Wow! Documents regarding this small aspect of the White Star Line are available? Where'd you read it?
Is there a place where you can read the White Star Line's business, like, their order to make Titanic and Olympic, or, things like their merger with Cunard?

Sorry for this sudden barrage of questions!
 
Mar 18, 2008
2,652
1,153
248
Germany
Wow! Documents regarding this small aspect of the White Star Line are available? Where'd you read it?
Is there a place where you can read the White Star Line's business, like, their order to make Titanic and Olympic, or, things like their merger with Cunard?

No it is not. It's from the logs of the Isle of Wight and South of England Royal Mail Steam Packet Limited Company which was running the tugs.
 
  • Like
Reactions: 1 user

Jim Currie

Member
Apr 16, 2008
6,661
1,395
323
NewtonMearns, Glasgow, Scotland.
It's the first one on the left side. This tug was not hired nor paid for Titanic as it was in use for another steamer.

White Star paid about 26 Pounds for the use of the tugs and the "Detail of service" according to the Company logs Detail of Service for Titanic was "to No. 44". There is no other entry for tugs hired, paid and used for Titanic until April 10th.
But sure I have already mentioned this ovedne in a different thread some long time ago...
That is not proof of anything. Harbour tugs worked and still work on the basis of "First come-first served". The reason being that ships can be, and very often are, delayed. Consequently, the only thing The Red Funnel Tug Company could be sure of was that berth 44 was for Titanic.
What could not be predicted was the exact time of arrival. I presume four tugs were allocated to berth her, Do you know their names.
Incidentally. If you look carefully at the following photograph you will see that the bow tug is made fast and has the weight but is not pulling. Do you how I know that? And do you know why that is?
1603310916647.png
 

Jim Currie

Member
Apr 16, 2008
6,661
1,395
323
NewtonMearns, Glasgow, Scotland.
5 years later and still the same made up stuff. Have fun with your world of fantasy.

You are correct. After five years, you still will not answer my simple questions or prove that I am wrong.
From this latest response, may I take it you do not know the names of the tugs used to berth Titanic? Nor do you know why there is an absence of Bow Tug towing wake in the alleged photograph of Titanic leaving Southampton?
The solution is in your hands, Ioannis. you are the one who is defending the status quo. Simply answer my questions. If you do not have an answer, then have the courage to admit it.

I make one last attempt for you to end it all. Simply answer the following question which I have put to you several times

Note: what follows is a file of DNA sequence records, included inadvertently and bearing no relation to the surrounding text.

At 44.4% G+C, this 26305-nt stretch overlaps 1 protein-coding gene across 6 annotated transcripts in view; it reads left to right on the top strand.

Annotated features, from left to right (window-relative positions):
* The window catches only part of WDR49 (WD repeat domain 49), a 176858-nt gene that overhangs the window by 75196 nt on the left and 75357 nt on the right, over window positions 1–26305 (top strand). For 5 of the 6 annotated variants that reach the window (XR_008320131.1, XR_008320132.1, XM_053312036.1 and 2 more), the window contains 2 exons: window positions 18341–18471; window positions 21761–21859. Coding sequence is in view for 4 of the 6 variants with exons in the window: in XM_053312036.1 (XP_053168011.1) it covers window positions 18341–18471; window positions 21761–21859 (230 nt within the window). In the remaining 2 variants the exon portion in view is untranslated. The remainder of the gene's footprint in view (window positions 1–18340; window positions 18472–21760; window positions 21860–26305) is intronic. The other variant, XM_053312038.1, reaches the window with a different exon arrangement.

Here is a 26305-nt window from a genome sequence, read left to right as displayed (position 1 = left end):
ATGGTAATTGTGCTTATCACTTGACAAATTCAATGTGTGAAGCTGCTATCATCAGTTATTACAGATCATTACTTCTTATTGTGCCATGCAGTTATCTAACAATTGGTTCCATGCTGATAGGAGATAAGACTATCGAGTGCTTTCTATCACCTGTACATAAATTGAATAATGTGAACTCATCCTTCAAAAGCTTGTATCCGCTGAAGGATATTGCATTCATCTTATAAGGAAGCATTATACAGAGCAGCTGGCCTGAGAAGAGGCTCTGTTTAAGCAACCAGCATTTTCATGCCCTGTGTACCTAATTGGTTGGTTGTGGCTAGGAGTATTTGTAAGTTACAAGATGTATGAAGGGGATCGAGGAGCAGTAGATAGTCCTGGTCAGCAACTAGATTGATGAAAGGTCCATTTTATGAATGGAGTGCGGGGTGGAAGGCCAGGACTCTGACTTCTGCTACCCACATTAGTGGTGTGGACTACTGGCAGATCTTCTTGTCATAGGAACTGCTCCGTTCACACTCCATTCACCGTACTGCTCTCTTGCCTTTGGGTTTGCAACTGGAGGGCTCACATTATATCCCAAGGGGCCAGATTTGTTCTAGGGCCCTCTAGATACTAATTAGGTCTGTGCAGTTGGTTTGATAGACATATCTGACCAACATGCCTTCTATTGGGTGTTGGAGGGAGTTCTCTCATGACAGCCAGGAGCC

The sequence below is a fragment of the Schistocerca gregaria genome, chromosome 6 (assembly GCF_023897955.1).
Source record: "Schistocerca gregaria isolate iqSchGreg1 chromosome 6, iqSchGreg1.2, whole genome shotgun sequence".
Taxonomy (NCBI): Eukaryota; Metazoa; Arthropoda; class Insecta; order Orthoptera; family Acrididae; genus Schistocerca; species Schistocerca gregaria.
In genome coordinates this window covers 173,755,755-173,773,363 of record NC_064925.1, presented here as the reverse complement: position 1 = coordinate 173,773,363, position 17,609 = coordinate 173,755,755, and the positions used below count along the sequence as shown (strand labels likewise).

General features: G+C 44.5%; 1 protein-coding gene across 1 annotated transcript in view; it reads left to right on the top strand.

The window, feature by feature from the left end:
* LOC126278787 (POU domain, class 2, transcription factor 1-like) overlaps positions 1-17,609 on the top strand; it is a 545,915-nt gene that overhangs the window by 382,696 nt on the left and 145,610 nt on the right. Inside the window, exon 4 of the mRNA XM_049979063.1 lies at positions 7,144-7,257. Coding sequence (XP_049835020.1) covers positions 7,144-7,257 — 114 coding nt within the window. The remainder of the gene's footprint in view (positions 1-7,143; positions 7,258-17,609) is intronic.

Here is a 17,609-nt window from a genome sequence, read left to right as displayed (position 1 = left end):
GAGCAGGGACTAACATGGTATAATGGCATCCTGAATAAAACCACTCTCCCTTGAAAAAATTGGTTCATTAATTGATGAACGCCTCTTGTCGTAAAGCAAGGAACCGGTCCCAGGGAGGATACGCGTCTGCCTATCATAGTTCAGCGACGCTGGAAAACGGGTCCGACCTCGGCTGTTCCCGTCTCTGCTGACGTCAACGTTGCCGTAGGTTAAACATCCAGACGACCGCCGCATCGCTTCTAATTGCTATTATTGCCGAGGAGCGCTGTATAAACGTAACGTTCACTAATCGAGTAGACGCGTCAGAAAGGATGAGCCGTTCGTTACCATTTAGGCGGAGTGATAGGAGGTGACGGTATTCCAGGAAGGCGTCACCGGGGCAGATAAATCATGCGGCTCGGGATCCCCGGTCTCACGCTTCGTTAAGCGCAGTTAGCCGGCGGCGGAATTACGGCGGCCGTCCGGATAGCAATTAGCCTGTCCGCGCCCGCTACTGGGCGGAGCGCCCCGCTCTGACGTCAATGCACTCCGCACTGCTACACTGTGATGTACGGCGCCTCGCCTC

Q. How was it possible for Titanic to steam from Belfast to her berth in Southampton in exactly 28 hours at an average speed of 18 knots if she covered the last three hours at a reduced speed?
If you cannot see the reasoning behind the question, then you do not want to see it and nothing has changed in 5 years.
I will not hold my breath for a constructive answer.
 
  • Haha
Reactions: 1 user

Cam Houseman

Member
Jul 14, 2020
2,214
532
188
16
Maryland, USA
You are correct. After five years, you still will not answer my simple questions or prove that I am wrong.
From this latest response, may I take it you do not know the names of the tugs used to berth Titanic? Nor do you know why there is an absence of Bow Tug towing wake in the alleged photograph of Titanic leaving Southampton?
The solution is in your hands, Ioannis. you are the one who is defending the status quo. Simply answer my questions. If you do not have an answer, then have the courage to admit it.

I make one last attempt for you to end it all. Simply answer the following question which I have put to you several times
Q. How was it possible for Titanic to steam from Belfast to her berth in Southampton in exactly 28 hours at an average speed of 18 knots if she covered the last three hours at a reduced speed?
If you cannot see the reasoning behind the question, then you do not want to see it and nothing has changed in 5 years.
I will not hold my breath for a constructive answer.
What’s the distance, Jim? I thought on April 14th Titanic steamed a couple hundred miles?
 

Jim Currie

Member
Apr 16, 2008
6,661
1,395
323
NewtonMearns, Glasgow, Scotland.
What’s the distance, Jim? I thought on April 14th Titanic steamed a couple hundred miles?
Not April 14th, Cam, April 2,3 & 4, That was the trip round from Belfast. Titanic left Belfast at 8pm on the evening of April 3. She steamed a total of 492 /7 miles (depending on her exact track) until she arrived at the Pilot Station at Nab Tower where she stopped to pick up a Pilot for the trip through the East Solent channel between the Isle of Wight and the mainland. This is a long, narrow winding channel between sand bank. After that the channel got narrower as she entered the channel leading up to Southampton water and the river Tess, finally to the WSL dock. Pilot top dock up channel is 28 miles.